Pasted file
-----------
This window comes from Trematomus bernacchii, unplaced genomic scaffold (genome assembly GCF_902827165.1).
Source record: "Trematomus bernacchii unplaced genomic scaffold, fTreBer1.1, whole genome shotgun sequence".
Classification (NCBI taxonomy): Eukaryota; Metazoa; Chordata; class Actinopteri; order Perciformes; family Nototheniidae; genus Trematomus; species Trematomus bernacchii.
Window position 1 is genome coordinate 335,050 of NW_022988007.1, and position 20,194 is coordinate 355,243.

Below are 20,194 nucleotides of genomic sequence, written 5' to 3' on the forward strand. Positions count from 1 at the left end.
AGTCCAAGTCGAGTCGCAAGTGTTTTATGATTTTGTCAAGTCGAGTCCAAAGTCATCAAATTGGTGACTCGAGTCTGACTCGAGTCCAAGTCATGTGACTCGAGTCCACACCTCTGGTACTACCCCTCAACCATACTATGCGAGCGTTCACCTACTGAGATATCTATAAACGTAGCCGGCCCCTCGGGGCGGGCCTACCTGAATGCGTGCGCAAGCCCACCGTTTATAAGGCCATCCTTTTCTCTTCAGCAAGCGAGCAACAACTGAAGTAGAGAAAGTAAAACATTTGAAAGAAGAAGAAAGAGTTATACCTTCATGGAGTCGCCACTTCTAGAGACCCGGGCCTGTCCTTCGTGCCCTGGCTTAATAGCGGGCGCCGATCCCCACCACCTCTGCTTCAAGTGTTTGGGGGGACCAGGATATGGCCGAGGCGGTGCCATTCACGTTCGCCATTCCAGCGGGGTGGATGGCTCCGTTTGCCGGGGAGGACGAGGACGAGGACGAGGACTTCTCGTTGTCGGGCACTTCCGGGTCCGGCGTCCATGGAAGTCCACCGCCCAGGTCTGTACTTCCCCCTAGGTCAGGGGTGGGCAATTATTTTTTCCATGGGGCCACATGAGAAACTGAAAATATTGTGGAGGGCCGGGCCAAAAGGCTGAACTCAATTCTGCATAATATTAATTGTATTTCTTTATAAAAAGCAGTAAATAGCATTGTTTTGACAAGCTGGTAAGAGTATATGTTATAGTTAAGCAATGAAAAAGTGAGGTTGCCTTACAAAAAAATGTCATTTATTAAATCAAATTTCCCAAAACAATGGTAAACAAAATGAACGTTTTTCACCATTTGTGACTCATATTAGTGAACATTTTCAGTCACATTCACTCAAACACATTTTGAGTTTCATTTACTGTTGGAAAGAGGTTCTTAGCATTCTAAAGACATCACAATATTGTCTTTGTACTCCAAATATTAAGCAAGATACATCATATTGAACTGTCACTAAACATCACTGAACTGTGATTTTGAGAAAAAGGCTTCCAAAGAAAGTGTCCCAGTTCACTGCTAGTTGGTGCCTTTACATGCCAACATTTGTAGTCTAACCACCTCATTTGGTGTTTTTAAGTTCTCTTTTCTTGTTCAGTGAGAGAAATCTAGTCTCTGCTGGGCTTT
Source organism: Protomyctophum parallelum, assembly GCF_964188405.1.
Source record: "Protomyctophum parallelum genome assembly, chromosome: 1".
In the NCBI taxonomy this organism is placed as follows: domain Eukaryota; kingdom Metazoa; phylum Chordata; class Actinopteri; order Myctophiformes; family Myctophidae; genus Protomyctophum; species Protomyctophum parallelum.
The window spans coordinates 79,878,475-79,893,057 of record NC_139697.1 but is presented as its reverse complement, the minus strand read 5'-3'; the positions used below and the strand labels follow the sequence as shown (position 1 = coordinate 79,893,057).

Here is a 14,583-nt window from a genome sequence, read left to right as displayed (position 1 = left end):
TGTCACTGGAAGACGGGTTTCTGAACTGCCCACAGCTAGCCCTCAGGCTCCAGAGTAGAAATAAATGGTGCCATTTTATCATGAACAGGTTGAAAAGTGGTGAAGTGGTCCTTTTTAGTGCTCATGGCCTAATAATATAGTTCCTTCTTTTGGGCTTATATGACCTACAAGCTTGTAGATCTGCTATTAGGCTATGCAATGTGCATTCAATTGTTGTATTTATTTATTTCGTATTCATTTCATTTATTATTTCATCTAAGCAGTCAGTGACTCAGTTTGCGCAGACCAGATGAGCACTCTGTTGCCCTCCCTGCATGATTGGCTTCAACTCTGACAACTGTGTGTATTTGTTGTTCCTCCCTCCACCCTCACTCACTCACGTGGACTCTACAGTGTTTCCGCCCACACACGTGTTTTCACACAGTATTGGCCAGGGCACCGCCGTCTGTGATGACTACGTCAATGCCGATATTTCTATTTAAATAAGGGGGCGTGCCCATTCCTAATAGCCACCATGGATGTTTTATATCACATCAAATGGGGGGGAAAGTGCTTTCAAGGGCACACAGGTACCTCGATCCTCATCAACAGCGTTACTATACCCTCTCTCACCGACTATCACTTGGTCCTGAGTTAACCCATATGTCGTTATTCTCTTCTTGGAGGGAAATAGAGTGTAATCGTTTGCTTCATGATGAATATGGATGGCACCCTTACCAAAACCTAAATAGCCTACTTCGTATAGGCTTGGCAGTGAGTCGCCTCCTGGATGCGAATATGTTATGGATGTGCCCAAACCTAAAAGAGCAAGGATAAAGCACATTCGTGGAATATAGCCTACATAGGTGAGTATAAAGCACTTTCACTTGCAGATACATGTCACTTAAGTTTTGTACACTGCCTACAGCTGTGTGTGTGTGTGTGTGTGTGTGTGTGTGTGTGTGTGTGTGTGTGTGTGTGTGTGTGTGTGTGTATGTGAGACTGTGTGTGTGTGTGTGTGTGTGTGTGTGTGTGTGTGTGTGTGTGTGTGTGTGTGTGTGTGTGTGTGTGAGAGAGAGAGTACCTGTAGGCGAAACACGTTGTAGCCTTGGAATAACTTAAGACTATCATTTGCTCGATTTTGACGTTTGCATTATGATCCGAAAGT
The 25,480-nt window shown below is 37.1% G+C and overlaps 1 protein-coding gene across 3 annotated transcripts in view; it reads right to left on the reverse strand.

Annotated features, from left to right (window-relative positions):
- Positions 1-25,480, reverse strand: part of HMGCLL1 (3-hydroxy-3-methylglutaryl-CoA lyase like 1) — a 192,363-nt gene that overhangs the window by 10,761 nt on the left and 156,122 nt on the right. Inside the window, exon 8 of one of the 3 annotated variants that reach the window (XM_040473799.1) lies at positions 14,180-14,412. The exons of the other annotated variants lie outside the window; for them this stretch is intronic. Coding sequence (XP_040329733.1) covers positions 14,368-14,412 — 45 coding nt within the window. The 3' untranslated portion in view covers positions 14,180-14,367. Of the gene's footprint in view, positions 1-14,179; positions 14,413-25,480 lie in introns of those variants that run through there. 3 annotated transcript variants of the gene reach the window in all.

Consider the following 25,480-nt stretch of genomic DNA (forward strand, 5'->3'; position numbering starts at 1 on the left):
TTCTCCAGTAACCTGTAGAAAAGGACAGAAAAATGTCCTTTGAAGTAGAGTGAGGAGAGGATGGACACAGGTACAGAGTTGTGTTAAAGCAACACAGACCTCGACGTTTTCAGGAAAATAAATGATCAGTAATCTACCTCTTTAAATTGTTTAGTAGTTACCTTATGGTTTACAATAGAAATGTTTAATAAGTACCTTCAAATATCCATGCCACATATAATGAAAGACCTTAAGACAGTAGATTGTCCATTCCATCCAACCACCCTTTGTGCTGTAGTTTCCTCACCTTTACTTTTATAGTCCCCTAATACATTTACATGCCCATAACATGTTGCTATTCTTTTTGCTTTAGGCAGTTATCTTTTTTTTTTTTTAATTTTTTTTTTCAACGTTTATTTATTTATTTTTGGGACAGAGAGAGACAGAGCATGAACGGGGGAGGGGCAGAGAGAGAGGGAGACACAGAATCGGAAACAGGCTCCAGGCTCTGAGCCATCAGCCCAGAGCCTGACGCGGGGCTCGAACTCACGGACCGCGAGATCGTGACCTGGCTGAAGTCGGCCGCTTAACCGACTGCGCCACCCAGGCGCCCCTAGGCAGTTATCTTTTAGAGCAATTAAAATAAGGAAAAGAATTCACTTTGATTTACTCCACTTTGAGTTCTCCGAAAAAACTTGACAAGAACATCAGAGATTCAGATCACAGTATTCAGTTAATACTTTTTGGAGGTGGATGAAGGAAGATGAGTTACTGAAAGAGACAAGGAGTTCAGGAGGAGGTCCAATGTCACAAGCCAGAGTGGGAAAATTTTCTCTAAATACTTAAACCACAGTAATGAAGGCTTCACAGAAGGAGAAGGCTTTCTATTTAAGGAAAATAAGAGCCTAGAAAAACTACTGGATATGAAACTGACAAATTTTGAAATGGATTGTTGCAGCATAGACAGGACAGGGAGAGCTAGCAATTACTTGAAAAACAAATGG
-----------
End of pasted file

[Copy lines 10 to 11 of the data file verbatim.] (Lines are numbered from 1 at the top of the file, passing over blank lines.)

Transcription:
The window spans coordinates 79,878,475-79,893,057 of record NC_139697.1 but is presented as its reverse complement, the minus strand read 5'-3'; the positions used below and the strand labels follow the sequence as shown (position 1 = coordinate 79,893,057).

Here is a 14,583-nt window from a genome sequence, read left to right as displayed (position 1 = left end):